carnivore

an animal that mainly eats meat

chemical

uses smells or other chemicals to communicate

crepuscular

active at dawn and dusk

ecotourism

humans benefit economically by promoting tourism that focuses on the appreciation of natural areas or animals. Ecotourism implies that there are existing programs that profit from the appreciation of natural areas or animals.

ectothermic

animals which must use heat acquired from the environment and behavioral adaptations to regulate body temperature

external fertilization

fertilization takes place outside the female's body

fertilization

union of egg and spermatozoan

food

A substance that provides both nutrients and energy to a living thing.

freshwater

mainly lives in water that is not salty.

heterothermic

having a body temperature that fluctuates with that of the immediate environment; having no mechanism or a poorly developed mechanism for regulating internal body temperature.

introduced

referring to animal species that have been transported to and established populations in regions outside of their natural range, usually through human action.

iteroparous

offspring are produced in more than one group (litters, clutches, etc.) and across multiple seasons (or other periods hospitable to reproduction). Iteroparous animals must, by definition, survive over multiple seasons (or periodic condition changes).

marsh

marshes are wetland areas often dominated by grasses and reeds.

motile

having the capacity to move from one place to another.

natatorial

specialized for swimming

native range

the area in which the animal is naturally found, the region in which it is endemic.

oceanic islands

islands that are not part of continental shelf areas, they are not, and have never been, connected to a continental land mass, most typically these are volcanic islands.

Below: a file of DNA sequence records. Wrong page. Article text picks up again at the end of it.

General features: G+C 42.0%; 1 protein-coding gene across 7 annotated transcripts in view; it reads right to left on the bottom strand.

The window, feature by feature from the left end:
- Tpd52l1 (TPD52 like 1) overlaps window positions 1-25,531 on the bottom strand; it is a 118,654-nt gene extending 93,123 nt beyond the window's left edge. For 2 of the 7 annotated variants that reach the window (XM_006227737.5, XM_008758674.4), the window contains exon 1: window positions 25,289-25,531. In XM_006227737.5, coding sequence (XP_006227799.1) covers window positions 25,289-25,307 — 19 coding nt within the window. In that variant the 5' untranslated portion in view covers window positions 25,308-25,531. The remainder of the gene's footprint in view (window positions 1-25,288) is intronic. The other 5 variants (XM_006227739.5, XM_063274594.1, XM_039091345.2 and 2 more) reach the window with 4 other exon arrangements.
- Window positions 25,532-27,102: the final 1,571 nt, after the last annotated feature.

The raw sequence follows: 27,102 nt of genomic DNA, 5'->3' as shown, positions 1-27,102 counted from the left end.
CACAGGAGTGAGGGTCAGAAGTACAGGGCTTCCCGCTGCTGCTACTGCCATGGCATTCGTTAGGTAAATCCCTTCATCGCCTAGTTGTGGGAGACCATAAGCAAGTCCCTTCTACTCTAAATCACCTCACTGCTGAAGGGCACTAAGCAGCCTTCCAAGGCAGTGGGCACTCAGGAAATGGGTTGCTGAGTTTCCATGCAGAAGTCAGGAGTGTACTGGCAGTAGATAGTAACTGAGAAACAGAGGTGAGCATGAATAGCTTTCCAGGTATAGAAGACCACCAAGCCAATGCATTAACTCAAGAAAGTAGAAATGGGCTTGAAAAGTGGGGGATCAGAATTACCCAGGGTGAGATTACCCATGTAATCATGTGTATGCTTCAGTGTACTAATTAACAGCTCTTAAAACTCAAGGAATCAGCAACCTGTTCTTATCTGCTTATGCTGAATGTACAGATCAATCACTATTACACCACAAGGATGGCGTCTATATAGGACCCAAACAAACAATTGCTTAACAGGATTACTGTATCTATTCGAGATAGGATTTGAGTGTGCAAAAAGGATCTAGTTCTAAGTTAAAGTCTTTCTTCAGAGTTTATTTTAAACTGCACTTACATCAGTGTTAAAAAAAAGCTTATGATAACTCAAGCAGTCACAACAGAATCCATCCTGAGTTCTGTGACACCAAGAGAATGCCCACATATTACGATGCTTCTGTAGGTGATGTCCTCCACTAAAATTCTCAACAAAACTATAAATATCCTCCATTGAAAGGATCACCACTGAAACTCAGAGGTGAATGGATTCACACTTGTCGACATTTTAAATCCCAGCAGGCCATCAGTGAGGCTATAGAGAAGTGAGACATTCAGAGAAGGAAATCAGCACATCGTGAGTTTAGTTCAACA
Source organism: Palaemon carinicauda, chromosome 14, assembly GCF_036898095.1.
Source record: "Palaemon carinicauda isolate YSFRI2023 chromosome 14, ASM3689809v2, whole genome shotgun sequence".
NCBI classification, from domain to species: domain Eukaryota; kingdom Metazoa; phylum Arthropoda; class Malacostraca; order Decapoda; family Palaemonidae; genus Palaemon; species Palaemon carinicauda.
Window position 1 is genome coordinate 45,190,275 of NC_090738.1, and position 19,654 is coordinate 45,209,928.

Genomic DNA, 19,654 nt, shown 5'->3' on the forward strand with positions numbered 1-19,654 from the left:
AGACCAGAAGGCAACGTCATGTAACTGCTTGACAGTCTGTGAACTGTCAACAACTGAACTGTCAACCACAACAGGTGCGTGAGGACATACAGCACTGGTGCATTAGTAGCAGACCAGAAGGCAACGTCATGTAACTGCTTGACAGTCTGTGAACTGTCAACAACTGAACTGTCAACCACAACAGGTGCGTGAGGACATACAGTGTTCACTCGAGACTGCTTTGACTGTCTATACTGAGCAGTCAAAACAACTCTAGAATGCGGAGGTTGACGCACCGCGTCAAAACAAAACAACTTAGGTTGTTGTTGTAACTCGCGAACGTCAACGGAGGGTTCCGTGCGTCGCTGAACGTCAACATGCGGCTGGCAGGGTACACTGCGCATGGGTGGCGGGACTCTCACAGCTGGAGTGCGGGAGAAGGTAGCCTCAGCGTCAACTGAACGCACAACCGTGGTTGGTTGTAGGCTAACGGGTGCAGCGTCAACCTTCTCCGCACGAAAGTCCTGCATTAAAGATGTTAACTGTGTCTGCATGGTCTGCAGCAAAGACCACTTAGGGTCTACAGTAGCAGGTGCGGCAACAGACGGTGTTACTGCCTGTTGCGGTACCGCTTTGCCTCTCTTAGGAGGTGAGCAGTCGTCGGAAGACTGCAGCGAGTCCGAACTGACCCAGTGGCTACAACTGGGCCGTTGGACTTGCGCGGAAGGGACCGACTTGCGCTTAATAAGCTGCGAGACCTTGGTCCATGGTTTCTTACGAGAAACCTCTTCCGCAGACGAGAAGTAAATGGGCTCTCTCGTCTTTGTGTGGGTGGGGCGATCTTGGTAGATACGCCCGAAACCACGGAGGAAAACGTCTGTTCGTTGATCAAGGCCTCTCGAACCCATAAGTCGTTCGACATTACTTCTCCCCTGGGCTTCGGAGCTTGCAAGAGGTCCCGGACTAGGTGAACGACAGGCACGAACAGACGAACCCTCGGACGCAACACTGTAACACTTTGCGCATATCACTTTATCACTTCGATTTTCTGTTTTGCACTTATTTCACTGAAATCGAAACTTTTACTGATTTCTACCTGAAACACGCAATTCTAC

oriental

found in the oriental region of the world. In other words, India and southeast Asia.

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oviparous

reproduction in which eggs are released by the female; development of offspring occurs outside the mother's body.

polygynandrous

the kind of polygamy in which a female pairs with several males, each of which also pairs with several different females.

seasonal breeding

breeding is confined to a particular season

sedentary

remains in the same area

sexual

reproduction that includes combining the genetic contribution of two individuals, a male and a female

social

associates with others of its species; forms social groups.

tactile

uses touch to communicate

temperate

that region of the Earth between 23.5 degrees North and 60 degrees North (between the Tropic of Cancer and the Arctic Circle) and between 23.5 degrees South and 60 degrees South (between the Tropic of Capricorn and the Antarctic Circle).

visual

uses sight to communicate

zooplankton

animal constituent of plankton; mainly small crustaceans and fish larvae. (Compare to phytoplankton.)

References

Conservation Commission of Missouri, 2002. "Bluegill fishing in Missouri" (On-line). Accessed 26 March 2002 at http://www.conservation.state.mo.us/fish/fishid/bluegill/.

Froese, R., D. Pauly, eds.. 2002. "FishBase: Lepomis macrochirus" (On-line). Accessed 26 March 2002 at http://www.fishbase.org.

Murdy, E., R. Baker, J. Musick. 1997. Fishes of Chesapeake Bay. Washington, D.C.: Smithsonian Institution Press.

Williams, T. 1996. "Fish capsule report: Lepomis macrochirus" (On-line). Accessed 26 March 2002 at http://www.umich.edu/~bio440/fishcapsules96/Lepomis.html.